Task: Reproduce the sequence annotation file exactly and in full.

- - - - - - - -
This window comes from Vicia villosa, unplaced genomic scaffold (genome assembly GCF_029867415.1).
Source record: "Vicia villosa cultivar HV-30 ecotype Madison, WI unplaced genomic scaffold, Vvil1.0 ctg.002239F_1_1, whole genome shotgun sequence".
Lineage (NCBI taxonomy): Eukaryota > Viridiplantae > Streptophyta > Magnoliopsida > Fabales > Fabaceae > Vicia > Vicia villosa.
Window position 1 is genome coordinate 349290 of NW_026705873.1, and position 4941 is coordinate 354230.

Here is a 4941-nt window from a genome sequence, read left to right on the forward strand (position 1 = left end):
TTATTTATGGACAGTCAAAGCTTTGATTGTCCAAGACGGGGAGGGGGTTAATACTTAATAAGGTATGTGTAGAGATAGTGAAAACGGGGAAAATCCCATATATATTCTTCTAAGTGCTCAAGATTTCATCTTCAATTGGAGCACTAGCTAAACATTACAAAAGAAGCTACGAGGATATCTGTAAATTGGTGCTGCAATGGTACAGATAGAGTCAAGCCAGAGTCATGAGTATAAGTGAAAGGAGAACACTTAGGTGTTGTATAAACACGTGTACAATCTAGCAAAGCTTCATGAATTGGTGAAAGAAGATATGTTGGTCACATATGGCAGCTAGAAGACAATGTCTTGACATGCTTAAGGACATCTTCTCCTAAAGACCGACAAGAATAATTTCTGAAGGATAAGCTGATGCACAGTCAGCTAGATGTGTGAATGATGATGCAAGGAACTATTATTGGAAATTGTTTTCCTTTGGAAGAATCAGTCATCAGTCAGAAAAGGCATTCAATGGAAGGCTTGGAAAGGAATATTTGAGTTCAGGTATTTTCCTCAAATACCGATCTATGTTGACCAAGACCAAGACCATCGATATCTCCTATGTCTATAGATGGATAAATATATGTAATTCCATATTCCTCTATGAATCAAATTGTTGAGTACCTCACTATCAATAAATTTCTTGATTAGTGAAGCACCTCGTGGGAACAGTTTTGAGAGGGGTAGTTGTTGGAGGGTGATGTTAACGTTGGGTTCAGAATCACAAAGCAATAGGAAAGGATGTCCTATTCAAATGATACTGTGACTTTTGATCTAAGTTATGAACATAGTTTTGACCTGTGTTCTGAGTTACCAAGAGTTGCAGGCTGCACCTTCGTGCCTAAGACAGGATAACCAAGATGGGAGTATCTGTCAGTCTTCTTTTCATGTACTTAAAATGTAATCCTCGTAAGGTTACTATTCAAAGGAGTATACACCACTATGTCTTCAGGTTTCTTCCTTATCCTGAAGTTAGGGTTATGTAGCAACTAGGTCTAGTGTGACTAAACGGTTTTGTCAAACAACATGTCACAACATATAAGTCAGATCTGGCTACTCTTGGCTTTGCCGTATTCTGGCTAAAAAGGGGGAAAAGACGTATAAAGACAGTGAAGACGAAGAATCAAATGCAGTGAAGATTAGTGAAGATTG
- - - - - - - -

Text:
This window comes from Vicia villosa, unplaced genomic scaffold (genome assembly GCF_029867415.1).
Source record: "Vicia villosa cultivar HV-30 ecotype Madison, WI unplaced genomic scaffold, Vvil1.0 ctg.002239F_1_1, whole genome shotgun sequence".
Lineage (NCBI taxonomy): Eukaryota > Viridiplantae > Streptophyta > Magnoliopsida > Fabales > Fabaceae > Vicia > Vicia villosa.
Window position 1 is genome coordinate 349290 of NW_026705873.1, and position 4941 is coordinate 354230.

Here is a 4941-nt window from a genome sequence, read left to right on the forward strand (position 1 = left end):
TTATTTATGGACAGTCAAAGCTTTGATTGTCCAAGACGGGGAGGGGGTTAATACTTAATAAGGTATGTGTAGAGATAGTGAAAACGGGGAAAATCCCATATATATTCTTCTAAGTGCTCAAGATTTCATCTTCAATTGGAGCACTAGCTAAACATTACAAAAGAAGCTACGAGGATATCTGTAAATTGGTGCTGCAATGGTACAGATAGAGTCAAGCCAGAGTCATGAGTATAAGTGAAAGGAGAACACTTAGGTGTTGTATAAACACGTGTACAATCTAGCAAAGCTTCATGAATTGGTGAAAGAAGATATGTTGGTCACATATGGCAGCTAGAAGACAATGTCTTGACATGCTTAAGGACATCTTCTCCTAAAGACCGACAAGAATAATTTCTGAAGGATAAGCTGATGCACAGTCAGCTAGATGTGTGAATGATGATGCAAGGAACTATTATTGGAAATTGTTTTCCTTTGGAAGAATCAGTCATCAGTCAGAAAAGGCATTCAATGGAAGGCTTGGAAAGGAATATTTGAGTTCAGGTATTTTCCTCAAATACCGATCTATGTTGACCAAGACCAAGACCATCGATATCTCCTATGTCTATAGATGGATAAATATATGTAATTCCATATTCCTCTATGAATCAAATTGTTGAGTACCTCACTATCAATAAATTTCTTGATTAGTGAAGCACCTCGTGGGAACAGTTTTGAGAGGGGTAGTTGTTGGAGGGTGATGTTAACGTTGGGTTCAGAATCACAAAGCAATAGGAAAGGATGTCCTATTCAAATGATACTGTGACTTTTGATCTAAGTTATGAACATAGTTTTGACCTGTGTTCTGAGTTACCAAGAGTTGCAGGCTGCACCTTCGTGCCTAAGACAGGATAACCAAGATGGGAGTATCTGTCAGTCTTCTTTTCATGTACTTAAAATGTAATCCTCGTAAGGTTACTATTCAAAGGAGTATACACCACTATGTCTTCAGGTTTCTTCCTTATCCTGAAGTTAGGGTTATGTAGCAACTAGGTCTAGTGTGACTAAACGGTTTTGTCAAACAACATGTCACAACATATAAGTCAGATCTGGCTACTCTTGGCTTTGCCGTATTCTGGCTAAAAAGGGGGAAAAGACGTATAAAGACAGTGAAGACGAAGAATCAAATGCAGTGAAGATTAGTGAAGATTG